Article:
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What To Do If You Can’t Afford a Divorce

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What To Do If You Can’t Afford a Divorce

October 30, 2022

What To Do If You Can’t Afford a Divorce

The process of divorce is not only an emotionally taxing one, but it is often expensive as well, due to the need to hire legal counsel to help protect your rights and interests. But what are your options if you simply cannot afford to hire a private attorney to represent you in your divorce?

Seeking Out a Pro Bono Attorney

If you cannot afford to hire an attorney, you might be able to apply for representation by a pro bono attorney. A pro bono attorney represents clients for free. However, most private attorneys typically do not take on clients pro bono. Instead, pro bono legal representation is usually provided by law clinics and legal aid service organizations. You can contact your city’s or state’s bar association to be directed to potential pro bono services. But these organizations usually have greater demand than they have available attorneys, and some organizations impose income restrictions and other requirements for a person to be eligible for that organization’s pro bono services. 

Requesting a Court-Appointed Attorney

If your divorce involves issues of child custody or domestic violence/restraining orders, you might be entitled to have an attorney appointed to you by the court free of charge, since those issues involve constitutionally-protected rights. However, this attorney will only be able to represent you during custody or restraining order hearings, so you’ll still have to handle the economic aspects of your divorce. And similar to pro bono services, you’ll have to provide proof of your finances to the court to show that you cannot afford to hire an attorney.

Having Your Spouse Pay Your Attorney Fees

If you cannot afford an attorney on your own but your spouse has the financial ability to afford legal representation, you may be able to file a motion in your divorce action for a court order directing your spouse to pay your attorney fees in the divorce. Of course, getting such a motion granted by the court is not easy or guaranteed, so you can improve your chances by having an attorney file this motion on your behalf. But that means you will still need to pay an attorney for their services in filing and representing you in such a motion.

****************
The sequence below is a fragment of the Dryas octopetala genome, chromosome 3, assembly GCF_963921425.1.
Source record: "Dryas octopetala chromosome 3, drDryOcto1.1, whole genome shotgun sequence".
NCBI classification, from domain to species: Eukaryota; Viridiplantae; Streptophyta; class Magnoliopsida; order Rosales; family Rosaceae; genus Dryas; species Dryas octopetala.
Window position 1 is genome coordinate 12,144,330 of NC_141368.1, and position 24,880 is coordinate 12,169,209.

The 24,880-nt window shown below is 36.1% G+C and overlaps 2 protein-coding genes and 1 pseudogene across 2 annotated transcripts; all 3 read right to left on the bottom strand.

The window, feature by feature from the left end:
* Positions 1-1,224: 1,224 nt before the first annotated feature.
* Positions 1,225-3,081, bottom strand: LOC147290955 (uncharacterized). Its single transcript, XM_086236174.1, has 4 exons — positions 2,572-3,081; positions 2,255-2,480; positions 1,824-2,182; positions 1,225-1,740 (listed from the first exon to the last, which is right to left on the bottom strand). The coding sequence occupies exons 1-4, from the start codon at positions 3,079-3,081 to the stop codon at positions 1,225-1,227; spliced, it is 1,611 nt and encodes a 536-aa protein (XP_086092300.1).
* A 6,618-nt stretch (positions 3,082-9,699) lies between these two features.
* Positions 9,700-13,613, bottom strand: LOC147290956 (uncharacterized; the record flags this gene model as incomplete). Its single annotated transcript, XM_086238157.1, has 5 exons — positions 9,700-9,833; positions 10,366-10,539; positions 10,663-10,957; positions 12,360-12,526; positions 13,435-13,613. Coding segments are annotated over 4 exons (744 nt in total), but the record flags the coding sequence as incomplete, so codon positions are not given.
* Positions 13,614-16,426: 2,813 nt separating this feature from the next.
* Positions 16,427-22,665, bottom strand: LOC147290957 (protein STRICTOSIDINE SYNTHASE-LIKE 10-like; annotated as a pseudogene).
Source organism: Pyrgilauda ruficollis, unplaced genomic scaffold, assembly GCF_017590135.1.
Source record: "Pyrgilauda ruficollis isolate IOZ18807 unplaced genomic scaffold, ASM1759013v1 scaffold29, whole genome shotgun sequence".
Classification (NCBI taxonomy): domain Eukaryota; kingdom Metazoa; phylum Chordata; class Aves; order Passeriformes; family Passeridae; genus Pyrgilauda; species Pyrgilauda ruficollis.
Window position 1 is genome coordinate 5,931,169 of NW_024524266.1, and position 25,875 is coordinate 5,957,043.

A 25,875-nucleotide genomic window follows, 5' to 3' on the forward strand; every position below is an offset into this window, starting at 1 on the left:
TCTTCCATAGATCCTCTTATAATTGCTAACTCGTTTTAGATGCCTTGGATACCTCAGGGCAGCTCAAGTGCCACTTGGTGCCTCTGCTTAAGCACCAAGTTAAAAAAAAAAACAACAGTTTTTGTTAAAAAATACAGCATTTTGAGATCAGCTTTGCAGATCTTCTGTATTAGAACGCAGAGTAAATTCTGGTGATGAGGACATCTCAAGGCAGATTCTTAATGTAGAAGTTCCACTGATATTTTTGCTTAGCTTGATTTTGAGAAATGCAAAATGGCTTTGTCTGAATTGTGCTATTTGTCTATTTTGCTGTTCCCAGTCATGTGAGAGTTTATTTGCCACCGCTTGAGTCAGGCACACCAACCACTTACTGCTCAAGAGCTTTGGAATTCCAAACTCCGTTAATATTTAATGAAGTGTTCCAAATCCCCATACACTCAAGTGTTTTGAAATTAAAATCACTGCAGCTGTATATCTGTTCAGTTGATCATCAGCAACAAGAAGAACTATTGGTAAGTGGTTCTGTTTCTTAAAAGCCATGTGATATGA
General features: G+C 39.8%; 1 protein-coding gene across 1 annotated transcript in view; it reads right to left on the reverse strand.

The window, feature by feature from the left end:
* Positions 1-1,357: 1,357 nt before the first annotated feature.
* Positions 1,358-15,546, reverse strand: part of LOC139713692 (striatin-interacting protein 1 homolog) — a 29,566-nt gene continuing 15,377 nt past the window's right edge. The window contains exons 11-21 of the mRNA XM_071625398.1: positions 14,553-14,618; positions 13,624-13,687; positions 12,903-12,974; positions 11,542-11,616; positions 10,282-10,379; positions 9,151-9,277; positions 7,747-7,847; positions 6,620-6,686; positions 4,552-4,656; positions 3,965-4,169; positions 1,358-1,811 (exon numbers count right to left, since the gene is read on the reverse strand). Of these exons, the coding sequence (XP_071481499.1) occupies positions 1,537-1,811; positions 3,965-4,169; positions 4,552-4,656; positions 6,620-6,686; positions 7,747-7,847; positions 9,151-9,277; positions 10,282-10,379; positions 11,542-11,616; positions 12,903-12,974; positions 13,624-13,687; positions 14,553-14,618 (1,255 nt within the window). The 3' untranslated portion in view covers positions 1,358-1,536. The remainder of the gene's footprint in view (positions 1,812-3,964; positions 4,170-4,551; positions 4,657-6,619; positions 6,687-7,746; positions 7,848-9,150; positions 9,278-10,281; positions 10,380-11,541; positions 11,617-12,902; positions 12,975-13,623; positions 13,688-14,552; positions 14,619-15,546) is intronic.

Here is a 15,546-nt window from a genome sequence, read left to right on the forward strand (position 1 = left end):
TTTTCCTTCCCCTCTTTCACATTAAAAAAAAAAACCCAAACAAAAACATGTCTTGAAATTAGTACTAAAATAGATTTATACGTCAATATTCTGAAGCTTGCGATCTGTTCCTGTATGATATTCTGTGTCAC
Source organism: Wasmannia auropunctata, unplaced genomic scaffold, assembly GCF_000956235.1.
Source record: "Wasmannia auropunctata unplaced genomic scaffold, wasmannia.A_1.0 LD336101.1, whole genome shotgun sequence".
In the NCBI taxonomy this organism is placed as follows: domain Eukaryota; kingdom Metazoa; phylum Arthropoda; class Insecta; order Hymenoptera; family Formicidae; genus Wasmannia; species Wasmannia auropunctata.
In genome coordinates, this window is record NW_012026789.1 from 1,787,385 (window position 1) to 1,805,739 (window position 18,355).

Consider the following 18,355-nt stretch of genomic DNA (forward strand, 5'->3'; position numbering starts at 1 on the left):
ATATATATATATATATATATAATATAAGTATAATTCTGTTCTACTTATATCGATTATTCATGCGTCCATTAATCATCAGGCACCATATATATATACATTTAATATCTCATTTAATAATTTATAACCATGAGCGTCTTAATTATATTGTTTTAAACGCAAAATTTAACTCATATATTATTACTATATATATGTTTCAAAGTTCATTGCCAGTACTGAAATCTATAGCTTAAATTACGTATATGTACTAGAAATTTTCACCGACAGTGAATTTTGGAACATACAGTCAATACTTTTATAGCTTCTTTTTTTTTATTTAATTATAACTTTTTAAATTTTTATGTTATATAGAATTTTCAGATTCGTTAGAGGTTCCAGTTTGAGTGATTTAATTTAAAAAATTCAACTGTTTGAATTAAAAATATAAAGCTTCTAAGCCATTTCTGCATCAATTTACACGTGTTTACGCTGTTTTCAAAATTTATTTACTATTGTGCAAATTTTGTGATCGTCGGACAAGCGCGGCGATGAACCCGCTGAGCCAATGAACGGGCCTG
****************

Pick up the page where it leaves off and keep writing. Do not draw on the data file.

Taking Out a Loan

If you know or expect that your divorce will result in you receiving a lump sum — for example, if your marital home will be sold during the divorce — you may have the option of borrowing money against that expected sum to pay your legal fees for the divorce. However, this option always comes with the risk that you end up not receiving the money you expected from the divorce, which means you’ll be on the hook for the money that you borrowed (especially if you’ve taken out a personal loan or borrowed against credit cards).

Representing Yourself

If you’ve exhausted all other options for obtaining legal representation, you may be forced to represent yourself in your divorce case. Of course, representing yourself should be avoided whenever possible, since your divorce action may impact your economic rights or your rights to custody of your children.

Contact a Hazlet Family Law Attorney for a Consultation About Divorce in New Jersey Today

If you are thinking about filing for divorce, or if you have already started the divorce process and are dealing with another matter such as child custody, child support, or division of assets, you need to speak with a qualified attorney. The New Jersey family law attorneys at Rudnick, Addonizio, Pappa & Casazza PC represent clients throughout the state, including Long Branch, Edison, Woodbridge, and Old Bridge. We understand how challenging this time can be for you, which is why we will fight hard to protect your interests, and the interests of your loved ones, throughout the legal process. Call us at (732) 264-4400 or fill out our confidential contact form to schedule a consultation. We have an office conveniently located at 25 Village Ct., Hazlet, NJ 07730, as well as offices located in East Brunswick.

The articles on this blog are for informative purposes only and are no substitute for legal advice or an attorney-client relationship. If you are seeking legal advice, please contact our law firm directly.

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